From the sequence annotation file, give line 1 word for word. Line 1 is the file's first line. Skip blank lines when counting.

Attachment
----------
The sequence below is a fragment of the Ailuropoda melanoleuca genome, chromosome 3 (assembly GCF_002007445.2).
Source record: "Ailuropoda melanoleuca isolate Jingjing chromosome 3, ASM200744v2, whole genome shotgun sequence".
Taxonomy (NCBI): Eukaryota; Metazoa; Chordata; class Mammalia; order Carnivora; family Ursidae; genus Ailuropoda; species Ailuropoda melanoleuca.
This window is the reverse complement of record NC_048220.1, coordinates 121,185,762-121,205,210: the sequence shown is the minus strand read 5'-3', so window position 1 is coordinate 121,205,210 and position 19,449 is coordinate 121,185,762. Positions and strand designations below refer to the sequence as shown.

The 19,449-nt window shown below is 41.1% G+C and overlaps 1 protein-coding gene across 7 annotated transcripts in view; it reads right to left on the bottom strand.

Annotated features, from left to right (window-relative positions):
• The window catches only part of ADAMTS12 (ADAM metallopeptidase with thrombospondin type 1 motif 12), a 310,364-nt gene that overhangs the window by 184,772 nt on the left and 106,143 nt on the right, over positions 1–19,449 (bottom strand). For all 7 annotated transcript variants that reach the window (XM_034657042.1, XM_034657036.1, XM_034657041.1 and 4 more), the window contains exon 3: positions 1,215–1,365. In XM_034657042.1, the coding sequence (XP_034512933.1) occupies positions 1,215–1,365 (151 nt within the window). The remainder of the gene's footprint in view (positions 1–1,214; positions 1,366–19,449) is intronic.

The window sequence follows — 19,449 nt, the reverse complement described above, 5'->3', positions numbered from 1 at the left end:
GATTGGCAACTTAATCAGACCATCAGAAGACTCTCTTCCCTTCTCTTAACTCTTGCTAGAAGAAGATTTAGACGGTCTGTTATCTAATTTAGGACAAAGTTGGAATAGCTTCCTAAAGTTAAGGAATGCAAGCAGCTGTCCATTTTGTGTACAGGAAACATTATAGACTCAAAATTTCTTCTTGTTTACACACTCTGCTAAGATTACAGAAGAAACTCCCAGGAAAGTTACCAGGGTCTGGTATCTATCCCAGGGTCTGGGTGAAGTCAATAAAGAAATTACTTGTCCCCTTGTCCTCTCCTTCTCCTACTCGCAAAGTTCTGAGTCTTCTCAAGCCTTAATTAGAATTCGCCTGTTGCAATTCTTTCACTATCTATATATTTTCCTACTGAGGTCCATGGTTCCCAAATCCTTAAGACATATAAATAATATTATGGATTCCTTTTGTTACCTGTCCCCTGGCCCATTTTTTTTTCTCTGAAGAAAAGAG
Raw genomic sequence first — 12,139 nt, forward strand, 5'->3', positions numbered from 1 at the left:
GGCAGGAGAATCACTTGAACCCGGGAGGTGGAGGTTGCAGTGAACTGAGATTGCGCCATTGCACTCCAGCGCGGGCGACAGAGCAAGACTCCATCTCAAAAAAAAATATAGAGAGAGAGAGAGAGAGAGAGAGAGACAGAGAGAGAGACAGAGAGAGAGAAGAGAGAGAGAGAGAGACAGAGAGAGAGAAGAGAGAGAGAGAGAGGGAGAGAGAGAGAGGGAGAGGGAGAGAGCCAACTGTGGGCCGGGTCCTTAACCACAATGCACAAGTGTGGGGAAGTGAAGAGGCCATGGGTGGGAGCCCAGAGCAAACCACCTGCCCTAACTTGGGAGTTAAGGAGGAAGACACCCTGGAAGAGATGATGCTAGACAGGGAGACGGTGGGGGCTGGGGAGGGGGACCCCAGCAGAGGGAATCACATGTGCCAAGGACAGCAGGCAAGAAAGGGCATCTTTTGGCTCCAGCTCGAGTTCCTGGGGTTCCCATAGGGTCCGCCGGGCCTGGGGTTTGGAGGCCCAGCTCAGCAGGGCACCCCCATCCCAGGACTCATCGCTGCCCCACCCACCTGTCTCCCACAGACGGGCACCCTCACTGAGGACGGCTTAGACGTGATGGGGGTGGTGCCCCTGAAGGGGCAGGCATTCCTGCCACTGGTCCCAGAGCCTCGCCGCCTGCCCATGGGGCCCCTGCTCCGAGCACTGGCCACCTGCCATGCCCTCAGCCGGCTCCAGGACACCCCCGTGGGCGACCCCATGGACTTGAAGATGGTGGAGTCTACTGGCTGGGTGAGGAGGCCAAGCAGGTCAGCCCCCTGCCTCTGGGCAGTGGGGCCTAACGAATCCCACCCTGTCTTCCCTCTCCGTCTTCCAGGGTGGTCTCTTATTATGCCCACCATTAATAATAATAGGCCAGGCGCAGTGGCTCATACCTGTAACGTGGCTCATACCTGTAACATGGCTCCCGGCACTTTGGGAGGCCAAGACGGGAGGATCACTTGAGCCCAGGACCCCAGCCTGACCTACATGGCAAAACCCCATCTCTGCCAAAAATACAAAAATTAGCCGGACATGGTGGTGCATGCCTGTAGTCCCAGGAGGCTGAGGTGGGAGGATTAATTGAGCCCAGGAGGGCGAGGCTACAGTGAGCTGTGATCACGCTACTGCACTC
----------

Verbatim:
The sequence below is a fragment of the Ailuropoda melanoleuca genome, chromosome 3 (assembly GCF_002007445.2).